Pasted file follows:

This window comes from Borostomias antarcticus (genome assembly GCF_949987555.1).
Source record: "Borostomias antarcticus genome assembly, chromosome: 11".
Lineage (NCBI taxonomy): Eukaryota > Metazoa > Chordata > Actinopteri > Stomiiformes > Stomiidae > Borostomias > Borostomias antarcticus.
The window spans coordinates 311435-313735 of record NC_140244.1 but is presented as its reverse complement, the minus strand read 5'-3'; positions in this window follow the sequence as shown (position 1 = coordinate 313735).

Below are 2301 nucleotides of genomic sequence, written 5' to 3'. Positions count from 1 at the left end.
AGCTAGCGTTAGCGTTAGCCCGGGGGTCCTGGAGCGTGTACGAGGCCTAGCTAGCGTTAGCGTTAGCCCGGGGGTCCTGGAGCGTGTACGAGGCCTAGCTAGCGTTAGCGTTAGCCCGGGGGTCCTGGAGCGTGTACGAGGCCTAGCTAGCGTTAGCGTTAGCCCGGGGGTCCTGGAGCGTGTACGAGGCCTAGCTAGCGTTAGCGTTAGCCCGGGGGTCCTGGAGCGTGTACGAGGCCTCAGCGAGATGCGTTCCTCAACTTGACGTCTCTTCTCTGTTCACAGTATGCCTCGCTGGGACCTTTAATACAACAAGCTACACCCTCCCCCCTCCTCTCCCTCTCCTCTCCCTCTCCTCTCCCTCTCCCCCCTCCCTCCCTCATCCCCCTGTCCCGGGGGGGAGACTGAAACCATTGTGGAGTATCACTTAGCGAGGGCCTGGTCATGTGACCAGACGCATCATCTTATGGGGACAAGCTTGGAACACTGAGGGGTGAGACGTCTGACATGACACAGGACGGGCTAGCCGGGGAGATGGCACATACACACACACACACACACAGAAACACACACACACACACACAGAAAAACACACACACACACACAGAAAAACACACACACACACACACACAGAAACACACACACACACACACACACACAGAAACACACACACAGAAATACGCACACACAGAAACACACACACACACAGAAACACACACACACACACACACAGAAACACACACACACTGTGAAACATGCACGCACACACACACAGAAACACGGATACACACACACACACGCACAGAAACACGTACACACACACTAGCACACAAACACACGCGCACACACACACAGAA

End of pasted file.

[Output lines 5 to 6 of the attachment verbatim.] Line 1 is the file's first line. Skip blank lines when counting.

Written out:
Below are 2301 nucleotides of genomic sequence, written 5' to 3'. Positions count from 1 at the left end.
AGCTAGCGTTAGCGTTAGCCCGGGGGTCCTGGAGCGTGTACGAGGCCTAGCTAGCGTTAGCGTTAGCCCGGGGGTCCTGGAGCGTGTACGAGGCCTAGCTAGCGTTAGCGTTAGCCCGGGGGTCCTGGAGCGTGTACGAGGCCTAGCTAGCGTTAGCGTTAGCCCGGGGGTCCTGGAGCGTGTACGAGGCCTAGCTAGCGTTAGCGTTAGCCCGGGGGTCCTGGAGCGTGTACGAGGCCTCAGCGAGATGCGTTCCTCAACTTGACGTCTCTTCTCTGTTCACAGTATGCCTCGCTGGGACCTTTAATACAACAAGCTACACCCTCCCCCCTCCTCTCCCTCTCCTCTCCCTCTCCTCTCCCTCTCCCCCCTCCCTCCCTCATCCCCCTGTCCCGGGGGGGAGACTGAAACCATTGTGGAGTATCACTTAGCGAGGGCCTGGTCATGTGACCAGACGCATCATCTTATGGGGACAAGCTTGGAACACTGAGGGGTGAGACGTCTGACATGACACAGGACGGGCTAGCCGGGGAGATGGCACATACACACACACACACACACAGAAACACACACACACACACACAGAAAAACACACACACACACACAGAAAAACACACACACACACACACACAGAAACACACACACACACACACACACACAGAAACACACACACAGAAATACGCACACACAGAAACACACACACACACAGAAACACACACACACACACACACAGAAACACACACACACTGTGAAACATGCACGCACACACACACAGAAACACGGATACACACACACACACGCACAGAAACACGTACACACACACTAGCACACAAACACACGCGCACACACACACAGAA